Earlier this year my daughter was reading what she thought was an interesting bumper sticker and struck up a conversation with the car owner. When he saw me he commented how smart she was and her being a young entrepreneur. He told me he shared with her that he gets paid for having that bumper sticker.
As we continued to talk he suggested I look into as a way for her to make money. I thought about it but never took action for a few reasons. First off, I don't festoon my vehicle with stickers. Secondly, I'm kinda particular about who and what I represent. Third, I just plain ol forgot about it.
It didn't cross my mind again until I saw a flyer in my new bank talking about car wrap scams. While I'm a major supporter of passive income I prefer to get it from financial investments and the like. I do my best to operate as an entrepreneur with purpose and not one who is all about the money. In my last blog post I admitted that I sometimes succumb to wanting to get rich quick. So don't think I'm condemning anyone for their business or financial choices.
Anyway, the way the scam worked is somehow you see a text, social media add or posting somewhere promising quick cash. Once you respond the fake company sends you a payment in the form of a counterfeit check for advertising to get you started. You are then asked to send payment for your wrap. They strongly suggest you deposit it via ATM or mobile banking. This keeps it away from the discerning eye of bank tellers. For whatever reason, the fake company ask you to forward part of the funds from the counterfeit check back to them via money order or prepaid card. When the fake check bounces you're on the hook for paying the money back.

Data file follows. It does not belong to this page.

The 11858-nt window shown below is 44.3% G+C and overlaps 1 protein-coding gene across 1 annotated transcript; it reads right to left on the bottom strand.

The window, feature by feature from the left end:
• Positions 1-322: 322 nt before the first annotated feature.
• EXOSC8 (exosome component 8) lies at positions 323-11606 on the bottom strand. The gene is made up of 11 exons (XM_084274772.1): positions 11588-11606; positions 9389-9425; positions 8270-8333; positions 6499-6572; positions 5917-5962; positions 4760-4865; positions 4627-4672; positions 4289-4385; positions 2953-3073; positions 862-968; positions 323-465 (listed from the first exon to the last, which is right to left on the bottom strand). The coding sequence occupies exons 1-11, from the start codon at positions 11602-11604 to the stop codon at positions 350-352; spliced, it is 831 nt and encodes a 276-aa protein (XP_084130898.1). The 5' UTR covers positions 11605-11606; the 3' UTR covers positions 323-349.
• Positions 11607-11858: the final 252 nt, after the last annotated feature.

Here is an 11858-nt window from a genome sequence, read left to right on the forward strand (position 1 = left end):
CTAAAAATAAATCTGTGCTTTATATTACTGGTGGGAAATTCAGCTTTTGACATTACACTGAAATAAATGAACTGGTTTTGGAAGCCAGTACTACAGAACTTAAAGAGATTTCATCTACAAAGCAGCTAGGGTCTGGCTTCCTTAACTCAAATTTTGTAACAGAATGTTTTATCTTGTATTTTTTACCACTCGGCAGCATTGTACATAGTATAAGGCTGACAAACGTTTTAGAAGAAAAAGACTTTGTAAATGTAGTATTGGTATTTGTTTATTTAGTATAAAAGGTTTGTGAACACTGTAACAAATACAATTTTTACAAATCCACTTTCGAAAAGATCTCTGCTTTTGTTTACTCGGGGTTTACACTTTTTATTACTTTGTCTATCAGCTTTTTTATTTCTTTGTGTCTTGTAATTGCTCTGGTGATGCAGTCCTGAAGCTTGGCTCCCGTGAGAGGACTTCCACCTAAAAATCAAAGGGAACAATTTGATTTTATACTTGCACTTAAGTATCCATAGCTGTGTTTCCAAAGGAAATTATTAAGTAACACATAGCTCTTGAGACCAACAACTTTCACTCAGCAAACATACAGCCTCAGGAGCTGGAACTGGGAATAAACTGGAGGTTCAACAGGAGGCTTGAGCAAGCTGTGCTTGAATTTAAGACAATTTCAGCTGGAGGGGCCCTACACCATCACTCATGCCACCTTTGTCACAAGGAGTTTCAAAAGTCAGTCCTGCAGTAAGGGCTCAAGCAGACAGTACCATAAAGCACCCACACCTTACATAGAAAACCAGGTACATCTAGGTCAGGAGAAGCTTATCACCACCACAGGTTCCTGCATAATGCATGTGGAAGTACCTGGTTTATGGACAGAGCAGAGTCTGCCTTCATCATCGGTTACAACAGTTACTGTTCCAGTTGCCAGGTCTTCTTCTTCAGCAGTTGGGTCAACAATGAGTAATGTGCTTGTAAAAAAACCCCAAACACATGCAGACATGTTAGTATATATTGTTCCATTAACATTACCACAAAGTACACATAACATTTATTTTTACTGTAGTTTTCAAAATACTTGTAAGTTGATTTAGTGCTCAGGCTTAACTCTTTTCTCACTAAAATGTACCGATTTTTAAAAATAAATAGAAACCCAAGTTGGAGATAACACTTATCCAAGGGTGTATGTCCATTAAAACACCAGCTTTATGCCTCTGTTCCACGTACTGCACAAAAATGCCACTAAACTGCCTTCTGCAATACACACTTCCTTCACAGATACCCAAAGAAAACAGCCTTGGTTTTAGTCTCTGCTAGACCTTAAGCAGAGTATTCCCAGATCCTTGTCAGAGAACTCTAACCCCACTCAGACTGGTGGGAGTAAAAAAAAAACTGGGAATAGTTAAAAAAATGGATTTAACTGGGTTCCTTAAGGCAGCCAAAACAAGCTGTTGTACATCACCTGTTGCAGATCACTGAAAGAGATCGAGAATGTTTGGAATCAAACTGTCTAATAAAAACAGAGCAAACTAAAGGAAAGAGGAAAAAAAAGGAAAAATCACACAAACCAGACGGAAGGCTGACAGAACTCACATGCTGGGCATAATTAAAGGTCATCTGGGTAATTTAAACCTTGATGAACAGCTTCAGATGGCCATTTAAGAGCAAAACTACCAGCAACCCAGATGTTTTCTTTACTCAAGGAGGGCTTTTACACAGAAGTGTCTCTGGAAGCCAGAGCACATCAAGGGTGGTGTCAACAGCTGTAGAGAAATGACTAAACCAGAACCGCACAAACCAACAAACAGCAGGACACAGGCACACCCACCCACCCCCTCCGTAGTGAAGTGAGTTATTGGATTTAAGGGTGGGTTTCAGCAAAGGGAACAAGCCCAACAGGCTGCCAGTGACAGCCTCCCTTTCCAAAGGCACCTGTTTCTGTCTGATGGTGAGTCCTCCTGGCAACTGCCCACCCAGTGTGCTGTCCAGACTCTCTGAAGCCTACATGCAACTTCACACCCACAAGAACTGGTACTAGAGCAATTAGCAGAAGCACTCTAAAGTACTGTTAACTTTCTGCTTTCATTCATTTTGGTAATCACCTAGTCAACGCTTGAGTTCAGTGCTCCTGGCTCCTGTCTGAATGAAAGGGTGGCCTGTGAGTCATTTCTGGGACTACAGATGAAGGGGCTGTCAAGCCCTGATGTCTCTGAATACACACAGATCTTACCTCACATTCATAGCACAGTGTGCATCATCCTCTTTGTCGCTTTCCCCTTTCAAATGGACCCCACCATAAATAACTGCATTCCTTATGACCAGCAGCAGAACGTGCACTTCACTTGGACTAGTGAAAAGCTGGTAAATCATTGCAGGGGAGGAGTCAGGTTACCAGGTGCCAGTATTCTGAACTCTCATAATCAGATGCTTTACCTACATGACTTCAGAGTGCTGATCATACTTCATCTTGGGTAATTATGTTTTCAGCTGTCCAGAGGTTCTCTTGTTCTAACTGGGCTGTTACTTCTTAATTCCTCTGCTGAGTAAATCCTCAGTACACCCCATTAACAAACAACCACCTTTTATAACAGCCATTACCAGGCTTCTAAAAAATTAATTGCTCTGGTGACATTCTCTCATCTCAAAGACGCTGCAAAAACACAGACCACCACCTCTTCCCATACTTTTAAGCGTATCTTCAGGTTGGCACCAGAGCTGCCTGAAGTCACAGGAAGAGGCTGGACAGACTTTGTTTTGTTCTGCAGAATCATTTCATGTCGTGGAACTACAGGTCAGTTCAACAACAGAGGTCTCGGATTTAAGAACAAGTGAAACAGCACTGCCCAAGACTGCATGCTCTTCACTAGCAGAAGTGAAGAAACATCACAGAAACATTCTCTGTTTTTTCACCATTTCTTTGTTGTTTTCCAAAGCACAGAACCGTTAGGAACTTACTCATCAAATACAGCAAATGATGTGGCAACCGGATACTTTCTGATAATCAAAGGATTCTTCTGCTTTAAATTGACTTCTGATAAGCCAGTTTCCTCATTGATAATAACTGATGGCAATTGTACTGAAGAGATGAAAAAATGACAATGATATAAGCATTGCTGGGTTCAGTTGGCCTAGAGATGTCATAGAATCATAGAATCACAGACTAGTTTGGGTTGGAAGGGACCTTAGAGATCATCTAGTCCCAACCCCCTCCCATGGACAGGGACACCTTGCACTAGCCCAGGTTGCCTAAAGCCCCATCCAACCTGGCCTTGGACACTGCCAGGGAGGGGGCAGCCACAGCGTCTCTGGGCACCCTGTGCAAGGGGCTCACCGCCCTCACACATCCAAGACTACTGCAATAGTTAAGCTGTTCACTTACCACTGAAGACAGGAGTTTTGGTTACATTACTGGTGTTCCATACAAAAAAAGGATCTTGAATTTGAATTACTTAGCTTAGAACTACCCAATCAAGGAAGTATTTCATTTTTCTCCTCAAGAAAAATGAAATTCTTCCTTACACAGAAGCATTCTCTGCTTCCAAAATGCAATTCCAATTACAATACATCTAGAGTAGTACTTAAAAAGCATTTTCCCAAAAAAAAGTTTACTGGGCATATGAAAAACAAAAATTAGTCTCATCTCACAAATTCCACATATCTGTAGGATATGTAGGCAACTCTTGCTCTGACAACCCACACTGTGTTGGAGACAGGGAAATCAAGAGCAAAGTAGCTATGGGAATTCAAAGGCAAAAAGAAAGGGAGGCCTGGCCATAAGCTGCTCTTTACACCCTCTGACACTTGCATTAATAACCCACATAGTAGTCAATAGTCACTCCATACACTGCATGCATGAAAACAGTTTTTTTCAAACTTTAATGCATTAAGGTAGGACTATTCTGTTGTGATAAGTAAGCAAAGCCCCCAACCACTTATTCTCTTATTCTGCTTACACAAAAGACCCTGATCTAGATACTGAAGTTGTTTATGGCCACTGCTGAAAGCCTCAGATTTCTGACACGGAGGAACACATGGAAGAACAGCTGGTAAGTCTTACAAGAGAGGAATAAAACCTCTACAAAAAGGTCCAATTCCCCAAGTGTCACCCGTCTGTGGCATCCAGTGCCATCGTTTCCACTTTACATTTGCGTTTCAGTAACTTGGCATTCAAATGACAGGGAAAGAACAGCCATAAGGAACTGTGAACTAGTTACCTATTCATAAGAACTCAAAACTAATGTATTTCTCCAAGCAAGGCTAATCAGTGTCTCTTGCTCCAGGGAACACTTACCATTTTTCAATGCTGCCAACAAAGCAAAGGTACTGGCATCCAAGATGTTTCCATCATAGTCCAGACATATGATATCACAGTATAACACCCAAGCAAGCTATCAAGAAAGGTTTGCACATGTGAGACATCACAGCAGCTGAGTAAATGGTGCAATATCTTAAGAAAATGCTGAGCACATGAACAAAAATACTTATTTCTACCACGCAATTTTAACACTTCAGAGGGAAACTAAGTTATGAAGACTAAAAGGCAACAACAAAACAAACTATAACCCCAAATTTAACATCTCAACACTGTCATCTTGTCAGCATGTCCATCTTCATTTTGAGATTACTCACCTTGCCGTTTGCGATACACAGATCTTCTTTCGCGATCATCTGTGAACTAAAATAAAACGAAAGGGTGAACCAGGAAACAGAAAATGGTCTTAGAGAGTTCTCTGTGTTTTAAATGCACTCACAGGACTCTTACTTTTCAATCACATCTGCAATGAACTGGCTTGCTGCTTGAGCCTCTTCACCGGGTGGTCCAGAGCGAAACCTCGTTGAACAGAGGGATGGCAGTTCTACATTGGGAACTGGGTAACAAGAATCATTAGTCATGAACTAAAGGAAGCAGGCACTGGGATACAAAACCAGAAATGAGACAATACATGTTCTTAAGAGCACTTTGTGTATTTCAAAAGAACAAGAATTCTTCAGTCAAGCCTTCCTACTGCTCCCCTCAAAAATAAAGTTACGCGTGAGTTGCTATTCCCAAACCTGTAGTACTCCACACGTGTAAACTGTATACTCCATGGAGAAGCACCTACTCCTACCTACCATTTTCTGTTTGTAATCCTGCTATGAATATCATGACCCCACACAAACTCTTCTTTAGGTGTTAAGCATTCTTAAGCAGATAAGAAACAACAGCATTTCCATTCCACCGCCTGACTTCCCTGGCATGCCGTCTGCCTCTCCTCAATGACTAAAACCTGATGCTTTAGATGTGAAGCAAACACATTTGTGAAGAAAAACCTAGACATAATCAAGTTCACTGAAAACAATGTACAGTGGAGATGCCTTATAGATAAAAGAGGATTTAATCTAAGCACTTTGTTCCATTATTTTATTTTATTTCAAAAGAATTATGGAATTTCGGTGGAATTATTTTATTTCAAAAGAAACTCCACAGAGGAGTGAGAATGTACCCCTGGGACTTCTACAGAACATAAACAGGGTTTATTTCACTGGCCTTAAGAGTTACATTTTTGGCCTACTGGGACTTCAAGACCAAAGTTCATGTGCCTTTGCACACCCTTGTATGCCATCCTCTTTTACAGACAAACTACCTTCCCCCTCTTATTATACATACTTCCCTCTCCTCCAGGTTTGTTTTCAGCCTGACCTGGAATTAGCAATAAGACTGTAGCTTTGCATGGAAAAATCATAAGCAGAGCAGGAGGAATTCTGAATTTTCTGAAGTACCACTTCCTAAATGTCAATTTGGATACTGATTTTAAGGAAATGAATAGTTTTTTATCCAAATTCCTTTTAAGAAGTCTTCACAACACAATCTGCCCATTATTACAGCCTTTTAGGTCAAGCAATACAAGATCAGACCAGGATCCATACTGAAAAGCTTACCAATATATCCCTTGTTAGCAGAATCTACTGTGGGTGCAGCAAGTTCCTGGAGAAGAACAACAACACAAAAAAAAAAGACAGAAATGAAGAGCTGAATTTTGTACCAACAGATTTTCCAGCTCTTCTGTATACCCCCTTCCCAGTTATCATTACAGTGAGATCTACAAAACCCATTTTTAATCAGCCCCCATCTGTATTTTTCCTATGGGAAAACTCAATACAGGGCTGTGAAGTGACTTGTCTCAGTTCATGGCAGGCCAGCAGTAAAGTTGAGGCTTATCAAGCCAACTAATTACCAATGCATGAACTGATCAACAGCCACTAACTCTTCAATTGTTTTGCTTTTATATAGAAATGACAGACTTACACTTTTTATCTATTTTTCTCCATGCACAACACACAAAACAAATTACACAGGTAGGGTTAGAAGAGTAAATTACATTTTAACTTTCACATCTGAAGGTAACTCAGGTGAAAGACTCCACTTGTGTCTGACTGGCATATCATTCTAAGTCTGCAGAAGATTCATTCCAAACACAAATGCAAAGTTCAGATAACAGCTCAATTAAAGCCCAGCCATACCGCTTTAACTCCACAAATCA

If you started spending the money like a lab rat on amphetamines you're not only out of the money you sent to the fraudulent company, but the NSF fees are going to ruin your banking history.
Although this is passive income, it is a step towards entrepreneurship. Especially for that kid with his or her first car. This could help them earn the money to pay for gas, insurance or any other automotive necessities instead of always having their hand out. There are legitimate companies out there that will pay you to wrap your car and advertise. However, they have specific guidelines and requirements. Here are three I found.
Carvertise, Inc. - Represent brands like Nascar, Buffalo Wild Wings, Penns State and many others. Site shows they have locations in Wilmington, DE, New York City, NY, Los Angeles, CA, Chicago, IL, Dallas, TX, Philadelphia, PA and Boston, MA. Pay $100/mo but have additional payment options.
Nickelytics - Represent brands like Re/Max, Exiom and SocialSEO. Pay is up to $500/mo.
Wrapify - Represents brands like Linkedin, Business Insider, Vevo, Fox and many more. Pay up to an estimated $452/mo.
Some may see doing something like this as a side hustle and that's fine. That does not negate the fact that you're operating as an entrepreneur and should respect the hustle for the income that it yields. Use it to step up to your next level of entrepreneurship. Extra money from something like this could allow you the freedom to work on something bigger that's not paying you yet.
Most of all, take care of your due diligence. Make sure companies are reputable and know that any company that ask you to send them money, outside of MLM business, should be throroughly scrutinized and questioned.
Phyllis Williams-Strawder is a Certified Business Coach, published author, and 20+ year veteran entrepreneur. In addition to CKO Creator, she is the hybrid publisher for Espresso Mischief, the creator of Spresso Mischief Designs, and co-host of the Chasing Dollars Making Sense podcast.
Phyllis' published works include That Damn Girl Stuff: A Mother's Truth and Far From the Tree. Some of the books she published for others are, SPICE: The Variety of Life, written by her husband, Morgan Mischief, written by her daughter, Song of Solo, written by Cybill Aros-Pearson, and Book of John, written by John Pye.
Phyllis has a degree in business with an emphasis in personal finance. She is an alum of Goldman Sachs 10K Small Business Executive Program as well as the Leadership Long Beach Institute. She is a former member of the Long Beach City College Culinary Advisory Board and a certified bbq judge.